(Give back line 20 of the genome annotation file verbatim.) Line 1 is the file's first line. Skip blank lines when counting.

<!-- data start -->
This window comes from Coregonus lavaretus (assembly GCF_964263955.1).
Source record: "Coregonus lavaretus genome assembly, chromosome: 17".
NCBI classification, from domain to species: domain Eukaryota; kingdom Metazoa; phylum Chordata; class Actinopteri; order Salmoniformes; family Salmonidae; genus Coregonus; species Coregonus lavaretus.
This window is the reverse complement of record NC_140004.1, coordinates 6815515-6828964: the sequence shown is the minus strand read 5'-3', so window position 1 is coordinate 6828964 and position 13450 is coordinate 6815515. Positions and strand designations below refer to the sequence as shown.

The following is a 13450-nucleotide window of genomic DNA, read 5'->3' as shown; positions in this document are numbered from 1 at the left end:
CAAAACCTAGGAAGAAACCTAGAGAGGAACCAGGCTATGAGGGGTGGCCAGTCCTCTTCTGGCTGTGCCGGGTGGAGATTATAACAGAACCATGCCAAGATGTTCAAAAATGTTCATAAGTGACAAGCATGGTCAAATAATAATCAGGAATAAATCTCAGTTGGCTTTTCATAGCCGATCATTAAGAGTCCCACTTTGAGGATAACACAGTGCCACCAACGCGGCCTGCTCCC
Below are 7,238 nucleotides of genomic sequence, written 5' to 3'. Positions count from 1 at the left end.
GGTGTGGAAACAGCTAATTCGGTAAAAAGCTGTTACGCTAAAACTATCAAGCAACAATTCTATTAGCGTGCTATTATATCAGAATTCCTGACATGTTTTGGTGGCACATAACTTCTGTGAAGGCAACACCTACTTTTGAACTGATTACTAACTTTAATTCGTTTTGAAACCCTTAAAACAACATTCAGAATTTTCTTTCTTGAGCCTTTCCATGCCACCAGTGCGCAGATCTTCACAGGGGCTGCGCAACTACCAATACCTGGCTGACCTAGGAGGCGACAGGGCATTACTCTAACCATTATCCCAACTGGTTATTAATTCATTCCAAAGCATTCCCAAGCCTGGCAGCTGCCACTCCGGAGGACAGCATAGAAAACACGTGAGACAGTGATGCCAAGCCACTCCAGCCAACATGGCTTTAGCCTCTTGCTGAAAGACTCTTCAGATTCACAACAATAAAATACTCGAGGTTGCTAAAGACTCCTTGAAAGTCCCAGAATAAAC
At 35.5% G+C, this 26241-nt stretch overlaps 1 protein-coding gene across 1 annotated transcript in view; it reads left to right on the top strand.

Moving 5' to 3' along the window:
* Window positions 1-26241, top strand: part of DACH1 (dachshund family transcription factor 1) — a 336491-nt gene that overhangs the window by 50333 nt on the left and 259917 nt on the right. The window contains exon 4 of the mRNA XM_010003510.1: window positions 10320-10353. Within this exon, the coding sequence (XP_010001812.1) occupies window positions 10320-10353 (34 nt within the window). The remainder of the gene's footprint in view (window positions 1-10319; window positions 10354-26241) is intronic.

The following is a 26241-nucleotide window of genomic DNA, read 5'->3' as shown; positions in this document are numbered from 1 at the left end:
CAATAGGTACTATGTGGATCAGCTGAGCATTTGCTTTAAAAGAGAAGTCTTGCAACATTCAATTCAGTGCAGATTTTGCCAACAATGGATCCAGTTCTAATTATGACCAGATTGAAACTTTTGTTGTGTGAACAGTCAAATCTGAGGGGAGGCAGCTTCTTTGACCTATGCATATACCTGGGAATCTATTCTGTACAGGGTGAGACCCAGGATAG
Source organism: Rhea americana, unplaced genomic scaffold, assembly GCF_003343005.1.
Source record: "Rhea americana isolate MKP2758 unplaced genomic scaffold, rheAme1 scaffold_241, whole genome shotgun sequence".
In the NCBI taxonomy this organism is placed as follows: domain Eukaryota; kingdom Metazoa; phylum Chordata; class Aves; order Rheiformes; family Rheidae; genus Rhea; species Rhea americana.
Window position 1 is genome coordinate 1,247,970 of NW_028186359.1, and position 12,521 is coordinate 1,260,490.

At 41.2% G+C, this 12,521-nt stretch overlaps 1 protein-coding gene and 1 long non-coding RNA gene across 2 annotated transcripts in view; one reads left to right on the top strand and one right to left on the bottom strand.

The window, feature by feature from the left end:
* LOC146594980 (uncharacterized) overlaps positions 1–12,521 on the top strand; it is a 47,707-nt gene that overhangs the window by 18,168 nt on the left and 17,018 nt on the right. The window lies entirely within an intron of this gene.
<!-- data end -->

* LOC146594980 (uncharacterized) overlaps positions 1–12,521 on the top strand; it is a 47,707-nt gene that overhangs the window by 18,168 nt on the left and 17,018 nt on the right. The window lies entirely within an intron of this gene.